The typical home freezer has two separate cooling zones that affect how long it will take for objects inside to freeze—the first zone is called primary or fast freeze, while the second is called secondary or slow freeze. When an ice tray is placed inside for freezing, it will be brought into either zone based on its location. For instance, items placed on the floor of the freezer will be in its fast freeze zone, while those placed on a shelf would go into secondary.
When cold air is forced out of the fast freeze zone by new cold air coming in, it creates an area where warm air is displaced—this area is called dead air space and causes items near it to take longer to freeze than items closer to solid surfaces (walls). Large cubes that take more time for liquid water to change into solid ice can also contribute to slower freezing times. Ice will typically freeze most quickly during periods when night falls with little wind chill.
- Freezers with bottom-mounted freezers (freezer shelves are at ground level) tend to keep items frozen than top-mounted freezers. This is because the cooling vent in top-mounted freezers is blocked by items on the freezer shelf, thus degrading their performance. Temperature also plays a role in how long it takes for ice to freeze. Ice will thaw faster at higher temperatures than lower ones.
- Materials used in tray construction can affect freezing times. Plastic trays are more efficient at retaining cold than metal or glass trays, which will create a longer freezing time since heat transfers quicker through these types of materials than plastic materials. The addition of water additives such as salt can increase cooking times since they act as an anti-freeze and melt ice faster by changing its freezing point (this is why salt is sometimes sprinkled on sidewalks that occasionally get snowed upon). Finally, ice in trays located in freezers that are opened frequently (i.e. habitually) will take longer to freeze because the warm air entering each time warms up the water in the tray—the addition of cold air does not completely compensate for this heat loss, causing all contents to take much longer until they fully freeze.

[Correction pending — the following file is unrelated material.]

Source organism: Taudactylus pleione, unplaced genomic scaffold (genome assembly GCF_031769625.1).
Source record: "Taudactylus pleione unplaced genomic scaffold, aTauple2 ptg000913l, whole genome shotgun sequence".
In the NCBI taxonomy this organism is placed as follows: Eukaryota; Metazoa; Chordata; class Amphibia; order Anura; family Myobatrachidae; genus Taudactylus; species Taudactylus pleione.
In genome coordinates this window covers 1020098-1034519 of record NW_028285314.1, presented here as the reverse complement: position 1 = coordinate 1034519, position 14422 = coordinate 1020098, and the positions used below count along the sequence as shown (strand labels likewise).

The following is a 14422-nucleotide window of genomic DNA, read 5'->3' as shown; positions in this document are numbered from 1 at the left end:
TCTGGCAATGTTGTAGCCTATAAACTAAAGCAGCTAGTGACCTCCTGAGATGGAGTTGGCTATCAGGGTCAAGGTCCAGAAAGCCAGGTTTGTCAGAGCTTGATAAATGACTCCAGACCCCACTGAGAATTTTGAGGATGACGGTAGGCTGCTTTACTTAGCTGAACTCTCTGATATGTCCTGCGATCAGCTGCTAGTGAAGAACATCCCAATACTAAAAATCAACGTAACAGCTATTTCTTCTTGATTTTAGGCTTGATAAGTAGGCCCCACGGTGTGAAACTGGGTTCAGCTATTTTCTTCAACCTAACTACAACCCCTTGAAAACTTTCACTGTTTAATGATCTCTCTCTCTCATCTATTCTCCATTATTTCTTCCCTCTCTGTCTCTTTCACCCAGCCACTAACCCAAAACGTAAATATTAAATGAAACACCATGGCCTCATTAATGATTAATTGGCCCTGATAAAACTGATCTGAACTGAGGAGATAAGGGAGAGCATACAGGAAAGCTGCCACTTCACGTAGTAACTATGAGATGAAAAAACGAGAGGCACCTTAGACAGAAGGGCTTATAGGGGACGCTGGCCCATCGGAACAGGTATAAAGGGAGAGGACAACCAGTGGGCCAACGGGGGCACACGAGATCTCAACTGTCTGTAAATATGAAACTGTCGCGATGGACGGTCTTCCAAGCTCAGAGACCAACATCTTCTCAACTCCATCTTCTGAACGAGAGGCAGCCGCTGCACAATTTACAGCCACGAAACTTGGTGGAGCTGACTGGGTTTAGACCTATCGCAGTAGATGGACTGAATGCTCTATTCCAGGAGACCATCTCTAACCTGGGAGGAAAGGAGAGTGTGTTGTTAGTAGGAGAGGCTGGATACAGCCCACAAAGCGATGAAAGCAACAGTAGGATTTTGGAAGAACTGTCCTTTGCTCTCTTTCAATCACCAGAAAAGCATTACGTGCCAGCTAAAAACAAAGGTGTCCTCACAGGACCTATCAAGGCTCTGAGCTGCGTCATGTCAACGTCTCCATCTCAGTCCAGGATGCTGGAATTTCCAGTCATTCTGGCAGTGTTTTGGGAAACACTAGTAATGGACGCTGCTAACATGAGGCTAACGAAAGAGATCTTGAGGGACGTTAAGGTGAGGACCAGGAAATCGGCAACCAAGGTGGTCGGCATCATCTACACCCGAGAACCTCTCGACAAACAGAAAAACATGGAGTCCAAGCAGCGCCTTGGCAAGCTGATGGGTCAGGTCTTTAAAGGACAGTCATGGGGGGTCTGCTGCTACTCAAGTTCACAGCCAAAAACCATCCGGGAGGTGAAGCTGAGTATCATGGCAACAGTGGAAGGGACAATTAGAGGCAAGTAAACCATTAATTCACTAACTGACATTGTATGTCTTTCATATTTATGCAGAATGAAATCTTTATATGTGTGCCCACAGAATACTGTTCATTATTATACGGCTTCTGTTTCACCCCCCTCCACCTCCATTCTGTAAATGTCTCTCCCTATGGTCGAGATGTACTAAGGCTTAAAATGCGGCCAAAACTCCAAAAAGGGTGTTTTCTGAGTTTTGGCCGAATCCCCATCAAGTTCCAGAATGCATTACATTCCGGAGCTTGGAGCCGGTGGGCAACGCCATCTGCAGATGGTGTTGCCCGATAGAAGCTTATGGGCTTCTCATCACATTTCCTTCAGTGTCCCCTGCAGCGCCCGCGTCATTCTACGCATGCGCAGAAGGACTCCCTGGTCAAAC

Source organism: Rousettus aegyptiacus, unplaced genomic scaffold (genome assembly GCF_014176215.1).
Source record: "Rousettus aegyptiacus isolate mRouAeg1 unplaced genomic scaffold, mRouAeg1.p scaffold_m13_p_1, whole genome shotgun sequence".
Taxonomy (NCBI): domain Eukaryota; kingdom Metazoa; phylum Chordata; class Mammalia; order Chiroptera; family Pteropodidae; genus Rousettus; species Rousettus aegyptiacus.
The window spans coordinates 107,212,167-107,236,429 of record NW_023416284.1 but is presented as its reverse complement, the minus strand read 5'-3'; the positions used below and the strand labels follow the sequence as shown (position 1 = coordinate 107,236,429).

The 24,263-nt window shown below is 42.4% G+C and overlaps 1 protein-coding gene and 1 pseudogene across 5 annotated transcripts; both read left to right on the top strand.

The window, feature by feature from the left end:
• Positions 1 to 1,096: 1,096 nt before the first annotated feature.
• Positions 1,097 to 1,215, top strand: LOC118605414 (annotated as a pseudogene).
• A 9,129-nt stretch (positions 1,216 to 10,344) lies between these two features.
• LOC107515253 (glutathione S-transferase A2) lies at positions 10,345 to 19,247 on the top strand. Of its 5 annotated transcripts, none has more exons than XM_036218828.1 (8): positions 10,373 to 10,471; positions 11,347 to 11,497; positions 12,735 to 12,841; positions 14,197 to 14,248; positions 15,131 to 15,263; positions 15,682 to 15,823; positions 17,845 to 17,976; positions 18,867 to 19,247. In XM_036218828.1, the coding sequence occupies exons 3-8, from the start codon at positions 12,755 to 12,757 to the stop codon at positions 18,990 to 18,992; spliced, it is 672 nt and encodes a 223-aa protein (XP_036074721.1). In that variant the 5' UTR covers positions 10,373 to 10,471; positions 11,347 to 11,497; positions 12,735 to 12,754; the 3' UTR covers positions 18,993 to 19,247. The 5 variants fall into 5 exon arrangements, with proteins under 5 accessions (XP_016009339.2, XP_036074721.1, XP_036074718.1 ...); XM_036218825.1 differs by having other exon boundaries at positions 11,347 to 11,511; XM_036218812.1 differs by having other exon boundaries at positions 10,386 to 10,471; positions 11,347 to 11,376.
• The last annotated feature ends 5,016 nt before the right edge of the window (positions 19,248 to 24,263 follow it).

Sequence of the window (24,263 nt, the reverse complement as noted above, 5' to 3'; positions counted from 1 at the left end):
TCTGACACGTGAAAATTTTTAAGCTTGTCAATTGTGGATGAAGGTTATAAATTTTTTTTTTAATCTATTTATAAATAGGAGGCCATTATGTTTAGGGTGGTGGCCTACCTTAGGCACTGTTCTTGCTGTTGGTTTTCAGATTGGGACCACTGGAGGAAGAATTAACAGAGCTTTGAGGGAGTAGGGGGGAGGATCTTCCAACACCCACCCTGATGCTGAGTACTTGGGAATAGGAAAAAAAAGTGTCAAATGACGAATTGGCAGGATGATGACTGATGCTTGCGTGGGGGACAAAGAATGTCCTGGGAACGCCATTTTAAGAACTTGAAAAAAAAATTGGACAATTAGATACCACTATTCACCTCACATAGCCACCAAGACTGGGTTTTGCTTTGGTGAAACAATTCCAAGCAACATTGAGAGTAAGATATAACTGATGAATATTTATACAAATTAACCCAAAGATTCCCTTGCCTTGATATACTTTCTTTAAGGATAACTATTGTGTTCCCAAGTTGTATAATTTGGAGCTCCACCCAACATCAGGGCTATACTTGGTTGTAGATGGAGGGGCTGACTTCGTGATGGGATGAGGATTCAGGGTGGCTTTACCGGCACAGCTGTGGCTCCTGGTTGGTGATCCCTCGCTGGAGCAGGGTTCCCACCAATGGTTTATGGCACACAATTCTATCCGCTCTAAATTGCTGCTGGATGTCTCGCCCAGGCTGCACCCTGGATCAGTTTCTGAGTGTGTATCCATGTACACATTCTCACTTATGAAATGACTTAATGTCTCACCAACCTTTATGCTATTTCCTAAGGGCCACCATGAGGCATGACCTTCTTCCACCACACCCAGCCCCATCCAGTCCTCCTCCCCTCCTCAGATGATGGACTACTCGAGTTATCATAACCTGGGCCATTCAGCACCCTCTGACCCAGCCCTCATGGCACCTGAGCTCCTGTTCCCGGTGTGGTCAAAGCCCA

- Ice production rates can vary significantly depending on household size, but it typically takes 3 to 4 hours for ice cubes to form and be ready to use in drinks or food recipes. According to Home Economist Gina Boehlje at Purdue University, this rate varies greatly depending upon freezer temperature, cube size, water quality and depth, amount of insulation present inside freezer walls, household habits involving opening/closing the freezer, and the temperature of the outside air to which your freezer is exposed.
- Ice cubes that are smaller will freeze faster than large ones since there is less water to freeze. If you have an ice maker feature on your refrigerator, chances are this results in thinner/smaller cubes—which again freezes faster since there is less water to freeze. Boehlje notes that crystal formation can also affect how quickly ice freezes, perhaps leading to longer freeze time periods if the crystals form around tiny particles or impurities present in water samples used for filling trays.
- Ice frozen in metal trays tend to take much longer because heat transfers more easily through these types of containers compared with plastic ones. Glass trays are even worse at retaining heat and thus lead to longer ice-freezing periods.